I’ve been spending a lot of time in schools recently, two high schools, two middle schools and two elementary schools in the past nine days. I’m writing a grant for two D.C. public charter schools and I needed to visit their campuses to interview the principals. Then we got the news about Noah’s middle school applications: one thick envelope and one thin. He got into the humanities magnet but not the math and science magnet, so that simplifies our choices. We attended a meeting for admitted students on Thursday evening. And then as she does every Friday and Saturday, June had basketball practice at one elementary school and a game at her own school. In between, we attended a girls’ high school basketball game, a field trip for the Purple Pandas.
Writing these grants has been a real learning experience, both in terms of re-learning how to write grants and in learning about charter schools. (The grants not actually finished, but I’m waiting for feedback between drafts.) I’m not an education specialist, but I have been impressed and moved by the dedication of the school officials with whom I spoke and with their sense of urgency about closing the achievement gap. The middle school serves a majority low-income Latino population, with a high proportion of English language learners. The high school is largely African-American and poor, too. They’ve made impressive gains in recent years in test scores and in the case of the high school, in college acceptance rates. They are applying for grants to pay stipends to the teachers who currently volunteer to stay after school to tutor kids and to increase the number of college campuses the high school students can visit. I really want them to win, but I know they are up against many probably equally deserving schools and there’s only so much grant money to go around.
Both schools are part of the Chávez network, named for Cesar Chávez. Their mascot is an eagle, an homage to the symbol of the United Farm Workers. By a strange co-incidence, the mascot of Noah’s middle school is also an eagle. It was a strange thread tying these campuses together. The cafeteria of the charter high school is called The Eagle Café; there were posters of eagles in a couple of the magnet middle school classrooms. Everywhere I went, I was seeing eagles. Halfway through the tour of Noah’s new school, I started humming, “Fly Like an Eagle.”
Of course, there are significant differences between the schools. The charter schools are open enrollment; that’s part of their mission. The magnet Humanities program has a competitive admission process and an advanced curriculum. There was some diversity among the admitted students at Noah’s school. I saw kids of all races, but it was definitely a majority white crowd.
Do I feel some white liberal guilt about this? Yeah, I do, because Noah’s school sounds like it will be such a wonderful place for him to learn and grow over the next three years. At one point during the orientation, Beth leaned over and whispered to me, “I want to go here.” I knew what she meant. In their English class at the beginning of sixth grade they will be reading Watership Down, The Hobbit, and Animal Farm (I lost track of the reading list after that). In seventh grade, they study and perform Shakespeare. (There’s a stage built into the classroom for this express purpose.) They learn to use a university library for research in the seventh grade. They design car bumpers and pretend to be a forensic unit investigating a food poisoning case in science class. They take a media class every year. One of the sixth-grade projects is to make an animated film of a Greek myth (using Garage Band, a favorite program of Noah’s) for the soundtrack. In eighth grade, they take a five-day field trip to New York City for the purpose of making documentary films, which are shown at the end of the year at the American Film Institute in Silver Spring. Now tell the truth, don’t you want to go there, too?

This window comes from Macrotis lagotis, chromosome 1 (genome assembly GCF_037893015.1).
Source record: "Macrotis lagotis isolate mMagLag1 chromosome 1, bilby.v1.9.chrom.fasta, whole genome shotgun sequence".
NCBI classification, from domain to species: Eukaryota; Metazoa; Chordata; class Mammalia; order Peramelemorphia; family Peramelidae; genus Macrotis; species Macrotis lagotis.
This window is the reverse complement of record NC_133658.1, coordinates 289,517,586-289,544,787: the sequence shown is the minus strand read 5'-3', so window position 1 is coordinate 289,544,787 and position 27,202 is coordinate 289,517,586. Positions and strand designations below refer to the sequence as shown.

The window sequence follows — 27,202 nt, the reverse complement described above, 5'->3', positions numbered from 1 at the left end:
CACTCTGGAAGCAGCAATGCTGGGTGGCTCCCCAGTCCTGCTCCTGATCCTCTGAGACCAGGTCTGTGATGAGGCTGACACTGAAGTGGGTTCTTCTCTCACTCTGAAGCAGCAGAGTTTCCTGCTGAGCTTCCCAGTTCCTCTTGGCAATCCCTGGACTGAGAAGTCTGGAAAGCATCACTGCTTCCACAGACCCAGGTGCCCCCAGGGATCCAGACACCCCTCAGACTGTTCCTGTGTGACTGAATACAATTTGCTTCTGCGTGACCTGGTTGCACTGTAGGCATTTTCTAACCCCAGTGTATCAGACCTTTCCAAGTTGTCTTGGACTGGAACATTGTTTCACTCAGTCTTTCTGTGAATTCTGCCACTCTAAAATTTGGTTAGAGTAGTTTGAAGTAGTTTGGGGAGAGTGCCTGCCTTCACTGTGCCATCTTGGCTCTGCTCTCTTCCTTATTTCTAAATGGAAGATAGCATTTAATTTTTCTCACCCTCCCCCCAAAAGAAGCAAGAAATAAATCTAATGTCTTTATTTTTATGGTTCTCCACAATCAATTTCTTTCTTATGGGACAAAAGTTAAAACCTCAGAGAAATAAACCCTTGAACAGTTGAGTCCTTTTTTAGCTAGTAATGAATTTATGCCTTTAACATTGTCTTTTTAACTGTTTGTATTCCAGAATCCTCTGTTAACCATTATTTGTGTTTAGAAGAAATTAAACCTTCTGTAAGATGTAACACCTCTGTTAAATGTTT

As we left the school, Beth asked Noah, “Are you ready to be an eagle?” He responded with the shriek of a bird of prey. I suspect it was a yes.
The next night we were at the high school both kids will most likely attend. It’s our home school and both the math/science and humanities magnets are housed there, so no matter where their interests take them, they will probably end up there. Mike, June’s basketball coach, had gotten the idea that seeing a basketball game might improve the girls’ game. (The Purple Pandas have lost all six of their games so far, but their morale remains high, thanks to Mike’s sensitive and positive coaching.) The Pandas wore their team shirts and sat together, watching the game pretty intently for five and six year olds. At half time, they were invited down to the court to exchange high-fives with the home team. This was the highlight of the game for a lot of them. They kept asking, “When will it be half time? When will we do the high fives?” There were cheerleaders at the game and Beth and I wondered if June would be more interested in their uniforms and routines than the game, especially when we saw the enormous bows that had in their hair for some reason. June definitely took notice, but as we walked back to the car, she was running up the sidewalk as fast as she could, darting to the left and weaving to the right, pretending to be a big girl, running across a basketball court, heading straight for the basket.
I want them to fly like eagles, all of them, on basketball courts and athletic fields, in classrooms and on stages and in science labs, the kids who enter middle school years beyond grade-level work and those who enter years behind and those who are smack dab in the middle. Is that so much to ask?